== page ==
Now to the Rivalry

As Captain America would say – nuff said – let’s get on with the rivalry.

1993 Spa [0:16 in English]

Here is one gem when Senna is exiting the pit, and the German on the track goes wide on the grass to claim track position. Senna was closing the doors quite fast, and Schumacher still goes through.

Schumacher is in the yellow-green Benetton car while Senna is exiting the pits in a white-red McLaren car.

1992 Brazilian Grand Prix [at 9:00]

This was a race where Schumacher was stuck behind the third-place Senna for hours and finally finds his way past the world champion. Senna had a problem with the gear, leading him to pit and then retire.

Senna is in the McLaren (white-red car) while Schumacher is in the Bennetton (yellow-green car).

1992 Brazilian Grand Prix Press Conference

Suggestion: Please turn off the audio if you don't understand the language. The subtitle in English is good.

If coming out trumps in the race was not enough, Schumacher went on to complain about Senna’s tactics (hey, come on, he was just a rookie) in the post-race conference where Schumacher finished third. That heckled Senna a lot, and he had one fierce verbal duel with Schumacher later.

Senna is in the McLaren (white-red car) while Schumacher is in the Bennetton (yellow-green car).

Did You Know?

Michael Schumacher finished the 1992 season ahead of Ayrton Senna in the drivers' championship. Michael was third while Ayrton was fourth.

The stats become interesting when we know that Schumacher had debuted only in 1991 and coming into 1992 he had not won a single race. On the other hand, Ayrton was already a three-time world champion by 1992.

1992 French Grand Prix [0:50 – 1:25]

This one must have been a nerve-wracking moment for Schumacher to have hit Senna. Schumacher did admit that it was his mistake, but according to him, Senna came in rapidly and he could do nothing to avoid the crash.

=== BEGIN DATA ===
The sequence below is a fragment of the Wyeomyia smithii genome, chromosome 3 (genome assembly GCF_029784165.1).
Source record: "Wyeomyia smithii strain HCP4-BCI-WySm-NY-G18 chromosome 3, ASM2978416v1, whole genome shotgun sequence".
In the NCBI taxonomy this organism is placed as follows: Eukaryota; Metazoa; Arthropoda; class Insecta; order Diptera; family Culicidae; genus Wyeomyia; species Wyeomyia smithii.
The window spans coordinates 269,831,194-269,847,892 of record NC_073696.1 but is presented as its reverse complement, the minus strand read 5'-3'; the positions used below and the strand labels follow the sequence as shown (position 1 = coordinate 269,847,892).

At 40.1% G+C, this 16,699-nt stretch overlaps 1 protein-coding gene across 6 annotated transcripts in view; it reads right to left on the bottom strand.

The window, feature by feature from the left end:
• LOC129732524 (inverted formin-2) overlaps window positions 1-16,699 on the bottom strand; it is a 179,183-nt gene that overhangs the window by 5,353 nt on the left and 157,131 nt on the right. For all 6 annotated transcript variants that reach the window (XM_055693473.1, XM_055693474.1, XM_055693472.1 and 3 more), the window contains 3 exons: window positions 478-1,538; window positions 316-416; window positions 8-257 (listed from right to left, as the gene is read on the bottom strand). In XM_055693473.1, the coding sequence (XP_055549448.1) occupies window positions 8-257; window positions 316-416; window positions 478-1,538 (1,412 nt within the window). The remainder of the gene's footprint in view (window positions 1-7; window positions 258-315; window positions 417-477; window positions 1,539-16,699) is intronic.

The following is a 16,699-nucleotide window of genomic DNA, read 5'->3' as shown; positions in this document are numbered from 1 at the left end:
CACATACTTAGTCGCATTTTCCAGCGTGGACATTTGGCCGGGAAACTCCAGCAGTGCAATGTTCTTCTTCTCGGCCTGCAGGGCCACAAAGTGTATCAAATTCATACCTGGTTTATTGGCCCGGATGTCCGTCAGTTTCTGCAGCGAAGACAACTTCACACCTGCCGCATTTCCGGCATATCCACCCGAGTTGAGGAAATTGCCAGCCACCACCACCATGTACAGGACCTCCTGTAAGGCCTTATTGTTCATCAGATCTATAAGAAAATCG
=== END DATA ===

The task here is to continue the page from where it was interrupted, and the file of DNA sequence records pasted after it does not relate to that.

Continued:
Senna is in the McLaren (white-red car) while Schumacher is in the Bennetton (yellow-green car).

1993 South Africa Grand Prix [7:50]

In the South African Grand Prix, Michael would have felt like a victim where he had a close shave with Senna and spun out. Schumacher eventually stalled his engine and was out of the race.

Senna is in the McLaren (white-red car) while Schumacher is in the Bennetton (yellow-green car).

1994 Duel

This was one of the last duels between Senna and Schumacher. Senna was now in the vastly more powerful yet incredibly unstable Williams car. Schumacher continued with the Benetton. 1994 was that fateful year when Senna would enter eternal bliss and pass on the baton to Schumacher.

Senna is in the McLaren (white-blue car) while Schumacher is in the Bennetton (yellow-green car).

Final Words

Because of the strong careers of both Schumacher and Senna and a brief glimpse of their rivalry, it continued to keep fans hoping for more. Now we know that more of that rivalry would not happen. But for what it was worth, it did cut the ice for ardent fans of both Schumacher’s and Senna’s.

And people like me got twice the richer since we would qualify as fans of both Schumacher and Senna!

Questions & Answers

    © 2019 S K